35 artists came from Japan, USA and from many European countries. For exchange of room and board, some art supply and the possibility to work intensely with other artists, they donated three pieces of their work to the sponsors. The symposium opened with ceremonies by the mayor of the district and ended in a beautiful exhibition. Not all is work! A thermal hot springs resort in the vicinity, in Zalakaros, allowed for relaxation and the group also visited the International Ceramics Center in Kecskemet and in Pecs the famous Zsolnay Porcelain Museum. It holds The Art Nouveau Ceramics Collection.

Schön experimented with colored clay, which she ordered from Austria and had actually worked with before and so was able to produce a lot of new work. It was shipped to the US and will be seen this September during her solo exhibition at Vessels Gallery in Boston.

Ellen and I wrote these lines, while we were working on her February article: “We leave small parts of us and positive imprints and memories, wherever we visit in the world. That is part of why we travel near and far. - Thus, we also receive others’ small parts and positive imprints and memories, as we travel the world.”

Karmela Berg, a noted Israeli artist, lives and works in Tel-Aviv and all over the world. We met at the 2011 TCE conference. At the time she introduced me to her project: ‘Knowing You Knowing Me,’ conceived as group exhibitions by four artists. Other members of the group are from Sweden, The Netherlands and India. The exhibitions are largely educational, with a student art making component, and easily mobile, as one can see in the accompanying photos. The shows were installed in 2010-11 in Uppsala, Sweden, the Hampden Gallery of the University of Massachusetts in Amherst, in conjunction with the 2011 TCE Conference, and Groningen, The Netherlands. This project will still be exhibited in Israel and India, to conclude the cycle.

In 2012 Berg and some members of her group of artist friends, traveled to ‘Huntenkunst’ in Ulft, Holland, near the German border. It is a yearly event and approximately 200 national and international artists participated. 4000 visitors came mostly from Holland and Germany. A large former factory complex was refurbished into an exhibition hall, a library, a theatre and a music center. There are also new artist studios and a restaurant.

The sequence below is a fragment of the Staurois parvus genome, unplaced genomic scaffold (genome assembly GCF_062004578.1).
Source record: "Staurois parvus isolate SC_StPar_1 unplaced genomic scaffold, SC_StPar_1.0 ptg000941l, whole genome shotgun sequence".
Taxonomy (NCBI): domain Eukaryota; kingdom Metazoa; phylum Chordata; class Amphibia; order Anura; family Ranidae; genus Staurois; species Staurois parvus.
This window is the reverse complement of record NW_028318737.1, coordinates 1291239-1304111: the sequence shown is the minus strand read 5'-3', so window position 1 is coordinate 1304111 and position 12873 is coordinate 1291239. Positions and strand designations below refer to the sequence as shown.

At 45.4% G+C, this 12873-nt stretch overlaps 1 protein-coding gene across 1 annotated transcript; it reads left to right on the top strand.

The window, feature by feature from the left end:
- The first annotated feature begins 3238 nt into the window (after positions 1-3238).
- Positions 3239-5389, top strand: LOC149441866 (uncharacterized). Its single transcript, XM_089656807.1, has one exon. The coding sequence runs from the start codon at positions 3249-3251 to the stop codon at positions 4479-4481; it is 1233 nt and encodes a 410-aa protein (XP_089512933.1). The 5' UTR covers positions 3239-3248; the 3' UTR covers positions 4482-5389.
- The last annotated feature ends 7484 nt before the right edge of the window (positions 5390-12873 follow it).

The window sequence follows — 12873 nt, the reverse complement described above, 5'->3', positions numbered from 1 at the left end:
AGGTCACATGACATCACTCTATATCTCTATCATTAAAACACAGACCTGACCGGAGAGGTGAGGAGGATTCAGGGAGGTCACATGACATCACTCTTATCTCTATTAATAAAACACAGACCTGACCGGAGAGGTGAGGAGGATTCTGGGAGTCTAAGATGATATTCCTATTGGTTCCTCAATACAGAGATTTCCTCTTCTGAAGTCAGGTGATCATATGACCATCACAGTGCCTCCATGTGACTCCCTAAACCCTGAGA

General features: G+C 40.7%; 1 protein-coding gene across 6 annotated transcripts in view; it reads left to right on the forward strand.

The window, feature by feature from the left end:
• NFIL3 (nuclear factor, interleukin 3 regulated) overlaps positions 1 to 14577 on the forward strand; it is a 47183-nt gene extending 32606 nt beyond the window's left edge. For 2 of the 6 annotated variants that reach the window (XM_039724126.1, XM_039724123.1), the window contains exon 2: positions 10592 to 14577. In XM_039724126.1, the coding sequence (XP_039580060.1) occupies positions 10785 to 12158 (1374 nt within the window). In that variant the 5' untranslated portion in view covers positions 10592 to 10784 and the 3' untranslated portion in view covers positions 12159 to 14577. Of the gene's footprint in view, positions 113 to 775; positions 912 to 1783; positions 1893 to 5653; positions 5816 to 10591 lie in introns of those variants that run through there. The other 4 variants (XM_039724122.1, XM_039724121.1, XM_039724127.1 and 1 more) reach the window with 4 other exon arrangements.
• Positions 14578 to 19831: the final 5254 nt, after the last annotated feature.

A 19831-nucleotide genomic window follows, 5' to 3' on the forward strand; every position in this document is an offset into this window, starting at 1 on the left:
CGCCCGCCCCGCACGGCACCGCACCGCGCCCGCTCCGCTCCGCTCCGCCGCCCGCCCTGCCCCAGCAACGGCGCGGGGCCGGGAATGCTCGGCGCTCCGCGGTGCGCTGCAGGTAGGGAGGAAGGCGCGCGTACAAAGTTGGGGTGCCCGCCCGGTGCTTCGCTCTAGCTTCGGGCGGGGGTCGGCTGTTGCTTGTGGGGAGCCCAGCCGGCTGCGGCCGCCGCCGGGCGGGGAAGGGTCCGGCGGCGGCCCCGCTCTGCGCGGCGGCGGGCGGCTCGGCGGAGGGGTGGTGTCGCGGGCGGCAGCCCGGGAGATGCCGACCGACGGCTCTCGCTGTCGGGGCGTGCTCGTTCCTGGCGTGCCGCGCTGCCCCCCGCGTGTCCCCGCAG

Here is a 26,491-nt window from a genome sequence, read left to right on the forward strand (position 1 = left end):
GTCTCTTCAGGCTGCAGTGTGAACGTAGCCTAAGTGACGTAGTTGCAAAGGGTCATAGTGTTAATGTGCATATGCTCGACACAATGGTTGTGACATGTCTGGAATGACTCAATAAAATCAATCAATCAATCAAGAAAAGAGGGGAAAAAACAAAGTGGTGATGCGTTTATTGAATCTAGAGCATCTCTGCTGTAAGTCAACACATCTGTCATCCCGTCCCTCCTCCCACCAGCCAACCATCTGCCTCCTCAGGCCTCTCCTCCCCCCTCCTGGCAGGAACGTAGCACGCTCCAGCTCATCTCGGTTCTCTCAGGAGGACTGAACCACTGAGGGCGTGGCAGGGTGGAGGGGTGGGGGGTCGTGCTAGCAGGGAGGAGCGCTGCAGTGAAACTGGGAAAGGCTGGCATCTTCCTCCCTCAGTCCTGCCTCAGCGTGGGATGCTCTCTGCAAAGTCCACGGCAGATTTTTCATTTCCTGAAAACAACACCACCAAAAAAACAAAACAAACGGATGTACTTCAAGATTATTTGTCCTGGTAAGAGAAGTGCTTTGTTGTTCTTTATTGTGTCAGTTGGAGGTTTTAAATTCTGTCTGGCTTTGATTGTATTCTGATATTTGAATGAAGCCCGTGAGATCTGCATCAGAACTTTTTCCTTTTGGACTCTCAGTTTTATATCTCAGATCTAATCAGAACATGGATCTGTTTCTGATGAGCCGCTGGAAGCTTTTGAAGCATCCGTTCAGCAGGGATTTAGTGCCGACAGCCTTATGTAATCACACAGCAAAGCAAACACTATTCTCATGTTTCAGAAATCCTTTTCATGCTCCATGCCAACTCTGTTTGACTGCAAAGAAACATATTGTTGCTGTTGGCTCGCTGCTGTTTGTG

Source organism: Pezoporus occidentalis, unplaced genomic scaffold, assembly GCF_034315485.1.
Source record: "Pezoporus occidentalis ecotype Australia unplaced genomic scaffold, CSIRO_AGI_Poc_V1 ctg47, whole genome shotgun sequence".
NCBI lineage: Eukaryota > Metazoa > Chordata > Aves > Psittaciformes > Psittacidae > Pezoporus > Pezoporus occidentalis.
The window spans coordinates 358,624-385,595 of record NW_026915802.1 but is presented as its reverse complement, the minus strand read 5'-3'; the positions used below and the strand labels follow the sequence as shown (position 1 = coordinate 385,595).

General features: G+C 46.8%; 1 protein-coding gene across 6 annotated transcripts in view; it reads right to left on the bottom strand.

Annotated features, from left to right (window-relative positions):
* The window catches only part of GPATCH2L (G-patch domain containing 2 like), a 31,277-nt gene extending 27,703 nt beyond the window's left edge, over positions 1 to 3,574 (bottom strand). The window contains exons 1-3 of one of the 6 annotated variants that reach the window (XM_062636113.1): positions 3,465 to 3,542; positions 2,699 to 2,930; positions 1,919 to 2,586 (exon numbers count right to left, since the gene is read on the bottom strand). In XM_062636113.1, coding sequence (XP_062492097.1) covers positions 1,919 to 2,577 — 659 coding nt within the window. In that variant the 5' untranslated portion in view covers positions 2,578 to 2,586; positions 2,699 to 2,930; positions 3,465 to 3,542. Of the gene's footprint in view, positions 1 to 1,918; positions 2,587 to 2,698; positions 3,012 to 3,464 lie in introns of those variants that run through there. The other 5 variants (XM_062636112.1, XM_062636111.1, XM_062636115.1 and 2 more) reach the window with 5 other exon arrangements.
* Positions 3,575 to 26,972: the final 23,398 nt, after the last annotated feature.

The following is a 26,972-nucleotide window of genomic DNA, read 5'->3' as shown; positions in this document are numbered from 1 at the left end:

Exhibiting artists of this juried show, brought work in many media and arrived to prepare their own installations. 60 % were international artists, and opportunities for world-wide communications, connections and friendships are part of the deal. Artists were available to the visitors, answering questions, and to meet curators and gallery owners. Berg and her sub-group: Aldrik Salverda from The Netherlands, Eva Ryn Johannisen from Sweden, Leny van Elk, also from The Netherlands and Brigitte Gmachreich from Germany actually met there intensely to discuss and design a new project.

They held their own five day symposium, which was well planned in advance. Berg writes: "We enjoyed our brain-storming sessions, and the company of artists in planning, thinking and eating together. Those were five beautiful days." The new exhibition’s title could be (or not): ‘Nature to People is Like Water to Fish,’ and will be presented in The Netherlands in May, 2013. The concept is based on A.D. Gordon’s abbreviated writings and translation from Hebrew: “...Man must always be in nature, because he is Man. To Man, who is sensitive and aware, nature is like water to the fish.” Discussions about concept and work are continuing long distance and via email.